She’s my (Borderline) PERSONality Companion…

My best friend Christin and I have shared many things over the years. Fun and laughter, gum and icebreakers, and let’s not forget 12 minute run tests in gym class. You name it, we did it together. I just never expected that we would share the same mental illness.

Christin and I were both diagnosed with Borderline Personality Disorder in our 20’s. It’s also getting well known as Emotional Intensity Disorder. There is a lot to this illness but overall it just means people with BPD experience emotions more intensely than others.

Although it’s been a long road for both of us, having each other to talk to has been a great support. She is the Cristina to my Meredith, “she is my person”. Or what I like to call my Borderline PERSON(ality) companion.

She totally understands what I go through, and I her, but even though we have the same illness, we function and cope very differently and have had different journeys.

Christin was born in Nova Scotia but grew up in British Columbia. When she was 12, her parents, along with her two younger brothers, moved back to the east coast to be closer to family. Growing up, her parents always kept photos of Nova Scotia in their home, but now that they have moved back to N.S, their whole house is filled with photos of B.C. I hope to visit her neck of the woods some day!

Christin and I became friends in the 8th grade. We were both so similar and clicked right away. We spent so much time together that we became those friends who could read each other’s minds! She always knows what I’m about to say. It’s totally weird.

We always would talk for hours whenever we had a sleepover. Gushing about our latest crushes and things that happened that week (but it mostly we talked about boys).

Christin had a wonderful upbringing with a very loving family but from a very young age she experienced horrible anxiety. It initially started with sleep anxiety but then she was diagnosed with generalized anxiety disorder, all before she was a teenager.

She would often stress about her grades as she was a perfectionist, but she always got A’s! There was no reason for it, but yet there it was.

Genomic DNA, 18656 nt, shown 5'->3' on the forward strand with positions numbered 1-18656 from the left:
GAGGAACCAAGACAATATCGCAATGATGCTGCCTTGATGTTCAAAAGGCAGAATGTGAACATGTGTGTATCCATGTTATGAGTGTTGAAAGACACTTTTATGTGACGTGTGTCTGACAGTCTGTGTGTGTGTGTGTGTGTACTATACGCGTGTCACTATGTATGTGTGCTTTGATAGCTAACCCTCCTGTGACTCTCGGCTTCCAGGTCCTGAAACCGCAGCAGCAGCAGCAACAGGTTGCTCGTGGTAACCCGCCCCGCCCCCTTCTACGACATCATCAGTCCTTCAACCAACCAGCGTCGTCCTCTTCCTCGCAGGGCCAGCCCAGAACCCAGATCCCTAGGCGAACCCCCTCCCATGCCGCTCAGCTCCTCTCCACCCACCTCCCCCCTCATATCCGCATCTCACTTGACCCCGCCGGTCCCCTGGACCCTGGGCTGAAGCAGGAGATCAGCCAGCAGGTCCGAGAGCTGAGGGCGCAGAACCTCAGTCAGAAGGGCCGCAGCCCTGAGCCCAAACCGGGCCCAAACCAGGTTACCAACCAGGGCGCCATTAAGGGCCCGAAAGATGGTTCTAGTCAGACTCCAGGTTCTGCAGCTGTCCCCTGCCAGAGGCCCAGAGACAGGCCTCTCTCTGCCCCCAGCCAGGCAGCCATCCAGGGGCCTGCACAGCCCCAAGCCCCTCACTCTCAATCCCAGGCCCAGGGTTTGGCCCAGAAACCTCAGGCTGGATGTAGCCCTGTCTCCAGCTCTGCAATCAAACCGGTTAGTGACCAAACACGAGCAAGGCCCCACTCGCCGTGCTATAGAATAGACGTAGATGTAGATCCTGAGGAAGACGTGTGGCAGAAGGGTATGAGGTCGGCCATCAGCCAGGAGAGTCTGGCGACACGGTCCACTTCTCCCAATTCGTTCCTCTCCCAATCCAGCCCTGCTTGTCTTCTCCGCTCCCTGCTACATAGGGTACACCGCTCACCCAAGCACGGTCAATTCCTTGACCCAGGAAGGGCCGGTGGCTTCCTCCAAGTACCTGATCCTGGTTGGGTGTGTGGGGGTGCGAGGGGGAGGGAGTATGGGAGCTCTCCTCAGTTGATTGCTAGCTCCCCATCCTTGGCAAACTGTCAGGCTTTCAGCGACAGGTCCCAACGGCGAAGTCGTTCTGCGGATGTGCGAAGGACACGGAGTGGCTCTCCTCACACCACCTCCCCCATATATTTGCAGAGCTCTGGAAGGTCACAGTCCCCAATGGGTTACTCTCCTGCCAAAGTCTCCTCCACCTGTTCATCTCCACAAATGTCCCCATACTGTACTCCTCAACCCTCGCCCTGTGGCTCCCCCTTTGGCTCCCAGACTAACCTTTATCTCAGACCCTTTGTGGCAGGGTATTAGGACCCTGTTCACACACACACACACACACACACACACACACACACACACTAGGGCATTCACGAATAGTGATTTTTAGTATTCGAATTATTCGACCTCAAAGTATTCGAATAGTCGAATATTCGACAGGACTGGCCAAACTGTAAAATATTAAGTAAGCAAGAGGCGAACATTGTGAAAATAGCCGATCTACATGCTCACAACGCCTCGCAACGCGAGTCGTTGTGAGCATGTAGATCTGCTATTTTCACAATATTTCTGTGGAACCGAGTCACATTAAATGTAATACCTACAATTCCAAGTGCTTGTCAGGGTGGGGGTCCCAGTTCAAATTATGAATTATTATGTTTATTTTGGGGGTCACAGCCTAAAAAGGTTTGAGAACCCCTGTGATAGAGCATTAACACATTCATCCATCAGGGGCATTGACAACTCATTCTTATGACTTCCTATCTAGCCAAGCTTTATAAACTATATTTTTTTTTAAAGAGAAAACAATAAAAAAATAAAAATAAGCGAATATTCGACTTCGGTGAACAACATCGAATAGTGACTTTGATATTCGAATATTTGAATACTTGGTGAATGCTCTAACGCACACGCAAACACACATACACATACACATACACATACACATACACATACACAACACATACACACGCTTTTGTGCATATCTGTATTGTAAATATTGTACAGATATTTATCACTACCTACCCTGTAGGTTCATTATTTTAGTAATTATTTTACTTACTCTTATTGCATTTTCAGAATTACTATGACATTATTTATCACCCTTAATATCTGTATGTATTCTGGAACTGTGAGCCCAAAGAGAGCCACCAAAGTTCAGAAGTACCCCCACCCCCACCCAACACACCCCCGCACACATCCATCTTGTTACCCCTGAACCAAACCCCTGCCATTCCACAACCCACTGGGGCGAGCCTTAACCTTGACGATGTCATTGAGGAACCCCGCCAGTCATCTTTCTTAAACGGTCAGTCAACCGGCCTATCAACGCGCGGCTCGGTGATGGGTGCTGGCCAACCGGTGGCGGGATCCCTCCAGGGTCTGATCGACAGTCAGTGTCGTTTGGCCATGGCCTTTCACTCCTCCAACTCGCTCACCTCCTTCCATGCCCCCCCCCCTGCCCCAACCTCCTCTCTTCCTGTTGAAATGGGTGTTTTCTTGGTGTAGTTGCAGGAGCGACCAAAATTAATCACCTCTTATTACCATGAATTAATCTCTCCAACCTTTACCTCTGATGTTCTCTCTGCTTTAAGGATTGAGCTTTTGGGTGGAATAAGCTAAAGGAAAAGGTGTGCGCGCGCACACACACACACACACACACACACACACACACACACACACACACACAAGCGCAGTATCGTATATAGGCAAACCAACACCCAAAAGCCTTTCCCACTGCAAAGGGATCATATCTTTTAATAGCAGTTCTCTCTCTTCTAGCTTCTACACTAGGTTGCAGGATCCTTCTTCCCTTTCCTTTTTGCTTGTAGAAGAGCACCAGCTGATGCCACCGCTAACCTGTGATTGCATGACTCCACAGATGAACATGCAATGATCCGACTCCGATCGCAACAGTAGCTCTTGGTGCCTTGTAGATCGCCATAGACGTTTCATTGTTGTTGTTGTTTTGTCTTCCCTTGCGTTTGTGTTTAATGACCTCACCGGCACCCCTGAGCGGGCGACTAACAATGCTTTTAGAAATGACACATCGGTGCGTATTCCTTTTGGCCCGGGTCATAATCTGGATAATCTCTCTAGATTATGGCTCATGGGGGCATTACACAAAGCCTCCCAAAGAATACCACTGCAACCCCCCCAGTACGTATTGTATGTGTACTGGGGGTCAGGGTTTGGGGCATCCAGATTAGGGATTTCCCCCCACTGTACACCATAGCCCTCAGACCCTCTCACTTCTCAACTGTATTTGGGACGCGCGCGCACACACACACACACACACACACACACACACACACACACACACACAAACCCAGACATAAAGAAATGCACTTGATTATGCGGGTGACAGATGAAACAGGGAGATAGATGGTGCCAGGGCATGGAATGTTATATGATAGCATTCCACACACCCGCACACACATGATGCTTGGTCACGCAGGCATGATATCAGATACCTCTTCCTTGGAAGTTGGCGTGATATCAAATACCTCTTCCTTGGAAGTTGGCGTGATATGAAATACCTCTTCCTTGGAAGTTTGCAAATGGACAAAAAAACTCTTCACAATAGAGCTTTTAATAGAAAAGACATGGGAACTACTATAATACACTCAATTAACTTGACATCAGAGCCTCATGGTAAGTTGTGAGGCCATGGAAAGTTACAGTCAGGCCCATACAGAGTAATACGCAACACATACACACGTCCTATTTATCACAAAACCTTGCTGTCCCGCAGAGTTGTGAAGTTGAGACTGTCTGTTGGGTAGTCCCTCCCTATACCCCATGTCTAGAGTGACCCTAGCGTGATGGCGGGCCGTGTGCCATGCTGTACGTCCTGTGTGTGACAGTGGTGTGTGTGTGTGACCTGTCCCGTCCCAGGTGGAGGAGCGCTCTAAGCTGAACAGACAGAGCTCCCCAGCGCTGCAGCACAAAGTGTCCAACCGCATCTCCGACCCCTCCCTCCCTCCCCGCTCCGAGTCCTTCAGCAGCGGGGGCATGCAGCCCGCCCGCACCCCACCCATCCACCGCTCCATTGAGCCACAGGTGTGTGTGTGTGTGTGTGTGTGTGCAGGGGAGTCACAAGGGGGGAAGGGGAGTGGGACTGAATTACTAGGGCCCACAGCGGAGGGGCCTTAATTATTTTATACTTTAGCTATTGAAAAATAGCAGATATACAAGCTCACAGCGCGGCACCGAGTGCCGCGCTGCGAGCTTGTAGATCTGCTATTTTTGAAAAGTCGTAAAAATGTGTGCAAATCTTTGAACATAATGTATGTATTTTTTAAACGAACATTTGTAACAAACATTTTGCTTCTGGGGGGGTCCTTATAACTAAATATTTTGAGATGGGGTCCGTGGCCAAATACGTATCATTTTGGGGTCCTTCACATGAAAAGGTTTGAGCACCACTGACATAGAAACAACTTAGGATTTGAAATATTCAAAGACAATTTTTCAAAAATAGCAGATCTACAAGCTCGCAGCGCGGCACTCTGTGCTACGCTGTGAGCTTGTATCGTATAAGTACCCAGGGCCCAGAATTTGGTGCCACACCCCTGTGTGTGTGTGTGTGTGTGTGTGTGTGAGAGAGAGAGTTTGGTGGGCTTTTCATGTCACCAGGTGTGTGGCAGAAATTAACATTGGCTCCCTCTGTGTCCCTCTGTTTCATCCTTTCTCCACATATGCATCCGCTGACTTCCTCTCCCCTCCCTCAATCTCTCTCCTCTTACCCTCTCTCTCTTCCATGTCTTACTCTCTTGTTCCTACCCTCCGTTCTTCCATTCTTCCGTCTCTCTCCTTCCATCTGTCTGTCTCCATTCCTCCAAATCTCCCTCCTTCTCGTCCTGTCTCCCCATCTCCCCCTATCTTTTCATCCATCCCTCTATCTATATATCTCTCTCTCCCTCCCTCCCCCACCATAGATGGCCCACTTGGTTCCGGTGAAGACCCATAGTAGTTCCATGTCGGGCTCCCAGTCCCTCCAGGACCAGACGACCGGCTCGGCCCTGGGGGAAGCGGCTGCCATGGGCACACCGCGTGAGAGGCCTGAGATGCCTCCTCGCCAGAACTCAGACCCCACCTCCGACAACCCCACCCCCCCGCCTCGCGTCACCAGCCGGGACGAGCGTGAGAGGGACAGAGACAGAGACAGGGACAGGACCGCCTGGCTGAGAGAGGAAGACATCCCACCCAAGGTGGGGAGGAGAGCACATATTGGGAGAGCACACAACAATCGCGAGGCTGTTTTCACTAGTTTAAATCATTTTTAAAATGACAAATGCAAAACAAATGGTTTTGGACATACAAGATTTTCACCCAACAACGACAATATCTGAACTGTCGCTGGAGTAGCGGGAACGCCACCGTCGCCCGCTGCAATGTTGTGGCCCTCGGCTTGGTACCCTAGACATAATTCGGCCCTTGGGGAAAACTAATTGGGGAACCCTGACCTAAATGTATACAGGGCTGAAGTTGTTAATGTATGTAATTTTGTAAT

People with BPD often feel emotions more intensely than most people, because of this Christin and I were both often pegged as “sensitive.” Christin especially felt upset about that label because she thought her feelings didn’t count, and I could tell it made her feel uncomfortable in her own skin. This happens a lot to people with BPD because the key to our recovery is when we feel validated. It doesn’t mean we are always right when someone validates us, it just means our feelings count and are understood.

Christin struggled with up and down moods for many years. We both did, and because of our struggles we lost touch for some time. We both thought we were alone.

I ended up transferring to the same university as Christin when we were 20 years old. I had luckily taken 10 months off to recover, but Christin struggled in silence. She ended up withdrawing from university to take time to figure out what she wanted and needed.

She enrolled in an Occupational/Physio Therapy Assistant program and graduated in a year with flying colors. She even got a job in her field working in a senior care home, and her clients absolutely love her! She even got certified so she can administer medications.

She persevered through all odds and became a success, all on her own. She also had love and support but everything she has accomplished, that’s on her.

You would never know that Christin had mental illness as she is the bubbliest, funniest and most loving person I have ever met. She has a very contagious laugh and always has outrageous stories. She is definitely the entertainer of our group (she should have been on broadway).

Christin’s life has not been perfect, but whose life is?

We all face struggles whether it’s mental illness or not, but the only way to find happiness is to persevere and find what works for us and determine what we want from life.

Christin and I probably won’t have it all figured out, but at least we have each other and close friends and family to help us through.

Keep your friends close, you never know who may need you the most.

Thank you to Christin for letting me share her story.

Mental Health https://www.mental-health-in-mind.com/

How to push anxious thoughts out and comforting thoughts in

Anyone who has anxiety knows how difficult it is to stop worrying. We have thoughts that hit us with full force no matter how happy we were minutes before!